As the final returns were counted late Tuesday, City Clerk Barbara Gruenstein said she still didn't know the extent of problems the city had in running out of ballots in the final couple hours of voting.
An "unprecedented number of voters" caused the shortage, she said.
She said election workers rushed to get more ballots into the polling places. Polls closed at 8 p.m., but those in line could still vote.
"We brought ballots all over town," she said.
People voting in polling places that ran out of ballots had to vote questioned ballots, even after additional ballots arrived, because the extra ballots were not programmed for the voting machines, said deputy city clerk Jacqueline Duke.
That means an untold number of votes that normally would be tallied election night weren't, even for people properly registered, Duke said.
Election officials didn't know how many people voted questioned ballots, or even how many people voted altogether, Gruenstein said.
The absentee and questioned ballots will be counted April 13, she said.
Jim Minnery, head of the Protect Your Rights -- Vote No on Prop. 5 group, acknowledged sending out an e-mail this week to a couple thousand people on his list that wrongly told people they could register at the polls and vote immediately.
A notice saying the same thing was also posted on the group's Facebook page Tuesday.
In fact, you have to have registered within 30 days before the election to have your vote counted.
Minnery said he called the municipal clerk’s office and talked to a worker — not Gruenstein — who misunderstood his question about whether voters could register and vote the same day.
“We sent out in one of our alerts, 'Hey you can go register and vote the same day,’” he said. “She must have heard my question wrong.”
It wasn't immediately clear what role Minnery's announcements had on the ballot shortages, but the clerk reported extraordinary turnout with a high number of questioned ballots.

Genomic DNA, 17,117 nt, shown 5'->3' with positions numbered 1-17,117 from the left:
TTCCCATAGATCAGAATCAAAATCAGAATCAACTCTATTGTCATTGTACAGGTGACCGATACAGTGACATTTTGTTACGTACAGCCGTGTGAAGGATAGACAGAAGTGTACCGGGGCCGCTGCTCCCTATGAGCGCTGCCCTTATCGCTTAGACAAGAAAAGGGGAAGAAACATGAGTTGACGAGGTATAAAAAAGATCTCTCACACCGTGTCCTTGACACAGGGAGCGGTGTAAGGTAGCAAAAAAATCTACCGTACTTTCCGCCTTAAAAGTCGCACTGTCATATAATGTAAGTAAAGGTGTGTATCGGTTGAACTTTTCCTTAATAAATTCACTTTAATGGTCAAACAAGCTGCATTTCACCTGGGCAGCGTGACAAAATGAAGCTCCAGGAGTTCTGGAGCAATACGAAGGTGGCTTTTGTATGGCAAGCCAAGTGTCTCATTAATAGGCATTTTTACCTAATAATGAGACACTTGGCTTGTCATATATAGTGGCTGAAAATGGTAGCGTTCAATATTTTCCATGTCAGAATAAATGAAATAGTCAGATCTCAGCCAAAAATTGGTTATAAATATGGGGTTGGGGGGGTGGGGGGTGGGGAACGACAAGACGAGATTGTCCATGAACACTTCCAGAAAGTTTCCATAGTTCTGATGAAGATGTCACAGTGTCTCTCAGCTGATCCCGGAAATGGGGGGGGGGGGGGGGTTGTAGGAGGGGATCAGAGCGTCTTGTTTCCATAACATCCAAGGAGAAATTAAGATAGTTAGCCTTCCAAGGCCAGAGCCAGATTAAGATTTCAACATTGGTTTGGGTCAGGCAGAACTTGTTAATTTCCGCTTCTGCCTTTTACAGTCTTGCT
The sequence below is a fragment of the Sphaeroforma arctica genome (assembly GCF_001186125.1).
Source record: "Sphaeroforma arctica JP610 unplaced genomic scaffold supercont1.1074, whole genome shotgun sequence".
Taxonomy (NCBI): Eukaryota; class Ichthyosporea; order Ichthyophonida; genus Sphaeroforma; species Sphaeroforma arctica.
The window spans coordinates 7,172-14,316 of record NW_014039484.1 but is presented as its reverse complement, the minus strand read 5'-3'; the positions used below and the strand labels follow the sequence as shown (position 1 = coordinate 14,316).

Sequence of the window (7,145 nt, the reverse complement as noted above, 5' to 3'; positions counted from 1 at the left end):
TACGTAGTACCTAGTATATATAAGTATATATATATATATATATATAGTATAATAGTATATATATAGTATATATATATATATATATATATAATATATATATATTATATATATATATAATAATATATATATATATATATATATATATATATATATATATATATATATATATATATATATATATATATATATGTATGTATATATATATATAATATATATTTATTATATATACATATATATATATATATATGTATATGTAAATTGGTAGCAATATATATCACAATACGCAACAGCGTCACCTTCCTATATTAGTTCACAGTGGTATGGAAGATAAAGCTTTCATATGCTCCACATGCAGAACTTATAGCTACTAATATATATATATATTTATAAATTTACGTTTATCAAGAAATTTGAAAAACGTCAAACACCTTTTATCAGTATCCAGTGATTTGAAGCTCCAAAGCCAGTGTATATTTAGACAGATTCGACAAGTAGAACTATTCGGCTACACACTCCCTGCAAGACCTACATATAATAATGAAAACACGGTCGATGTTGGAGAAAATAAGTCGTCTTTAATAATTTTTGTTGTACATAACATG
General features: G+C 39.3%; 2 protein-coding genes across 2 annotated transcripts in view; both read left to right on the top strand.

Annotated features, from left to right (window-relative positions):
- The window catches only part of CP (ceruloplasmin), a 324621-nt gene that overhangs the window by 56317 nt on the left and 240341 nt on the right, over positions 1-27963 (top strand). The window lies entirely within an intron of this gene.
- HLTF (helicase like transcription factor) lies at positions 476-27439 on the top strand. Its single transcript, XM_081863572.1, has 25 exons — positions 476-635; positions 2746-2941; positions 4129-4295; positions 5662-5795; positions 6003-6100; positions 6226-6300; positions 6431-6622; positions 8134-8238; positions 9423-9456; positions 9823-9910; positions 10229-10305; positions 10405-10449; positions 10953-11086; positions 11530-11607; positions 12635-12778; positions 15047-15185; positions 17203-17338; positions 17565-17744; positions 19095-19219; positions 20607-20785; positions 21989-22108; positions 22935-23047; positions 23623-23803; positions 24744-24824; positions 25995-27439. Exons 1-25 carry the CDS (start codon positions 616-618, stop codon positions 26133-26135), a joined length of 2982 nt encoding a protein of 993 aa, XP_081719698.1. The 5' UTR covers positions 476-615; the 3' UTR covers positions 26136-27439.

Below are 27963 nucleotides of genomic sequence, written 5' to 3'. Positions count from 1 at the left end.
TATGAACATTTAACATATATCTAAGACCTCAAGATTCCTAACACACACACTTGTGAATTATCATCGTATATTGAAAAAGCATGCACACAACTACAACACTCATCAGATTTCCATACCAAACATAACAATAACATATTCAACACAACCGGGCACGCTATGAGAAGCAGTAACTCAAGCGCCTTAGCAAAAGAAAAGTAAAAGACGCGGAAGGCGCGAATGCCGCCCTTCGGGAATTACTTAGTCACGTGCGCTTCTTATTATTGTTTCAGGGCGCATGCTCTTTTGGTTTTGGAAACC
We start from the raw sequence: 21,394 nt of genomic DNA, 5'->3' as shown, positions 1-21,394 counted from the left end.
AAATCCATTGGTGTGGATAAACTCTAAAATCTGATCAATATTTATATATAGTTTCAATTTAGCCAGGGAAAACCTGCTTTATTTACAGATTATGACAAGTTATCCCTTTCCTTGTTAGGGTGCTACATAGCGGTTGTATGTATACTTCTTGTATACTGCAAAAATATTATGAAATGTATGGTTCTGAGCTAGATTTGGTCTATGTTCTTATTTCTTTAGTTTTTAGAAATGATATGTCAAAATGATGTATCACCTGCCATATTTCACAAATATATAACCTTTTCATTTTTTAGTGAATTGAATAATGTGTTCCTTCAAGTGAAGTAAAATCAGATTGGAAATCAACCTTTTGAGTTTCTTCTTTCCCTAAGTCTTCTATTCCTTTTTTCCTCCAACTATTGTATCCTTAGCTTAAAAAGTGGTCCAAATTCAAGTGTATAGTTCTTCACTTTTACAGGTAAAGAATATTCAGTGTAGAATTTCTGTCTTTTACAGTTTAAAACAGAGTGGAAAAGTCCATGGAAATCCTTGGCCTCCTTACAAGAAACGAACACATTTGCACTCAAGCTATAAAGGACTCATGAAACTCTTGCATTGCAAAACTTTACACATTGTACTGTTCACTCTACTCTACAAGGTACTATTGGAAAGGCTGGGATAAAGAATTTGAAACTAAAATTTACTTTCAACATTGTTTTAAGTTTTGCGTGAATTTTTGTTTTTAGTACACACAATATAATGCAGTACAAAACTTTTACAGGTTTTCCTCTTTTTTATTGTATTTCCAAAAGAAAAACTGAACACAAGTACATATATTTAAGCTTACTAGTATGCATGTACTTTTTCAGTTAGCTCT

Those who are not registered can vote questioned ballots that will ultimately not be counted, Gruenstein said. However, they will be registered for subsequent elections.
Duke said polling places that normally used 25 questioned ballots were using hundreds of them.
Trevor Storrs, a spokesman for the pro-gay rights initiative group One Anchorage, said the campaign was waiting for a statement from the city clerk on the reported voting irregularities.
"From there we'll decide" what to do next as a campaign, he said.
The gay rights initiative lost among ballots counted so far.
Mayor Sullivan said, "I hope people aren't disenfranchised."
Elections aren't a perfect process, he said. He said he hoped Tuesday night's issues would not be significant enough that they cause a challenge or dispute.
Beth Rose said she went to Klatt Elementary at 6:10 pm and they were out of ballots. She listened to someone explaining to about six people lined up to vote that they should go to UAA instead. One person said they were furious they couldn’t exercise their democratic right to vote.
Ace Hanke was voting at the St. Innocent Russian Orthodox Church on Turpin Street. He arrived at 7:15 and they were out of ballots.
“They are having people use sample ballots,” he said.
Wesley Loy was voting at Hanshew Middle School at Lake Otis Parkway. They told him they were out of ballots. Additional ballots were to be delivered, they said. People were giving up and leaving. They gave him a strange ballot that didn’t fit in the designated envelope. The poll workers were working hard, he said “but clearly there was some improvising going on.”
Dave Lockwood was trying to vote at St. Elizabeth Ann Seton Church in South Anchorage shortly before 8 p.m.
Ballots did finally show up. The church waiting area was very crowded — probably 60 people were still waiting, he said. Voters were being told these ballots would have to be manually counted and would be considered “questioned ballots,” he said.
“Our votes are not being run through the computer,” Lockwood said.
He said the mood was calm and volunteers are patient and helpful.
Reach Rosemary Shinohara at email@example.com or 257-4340.
By ROSEMARY SHINOHARA
Anchorage Daily News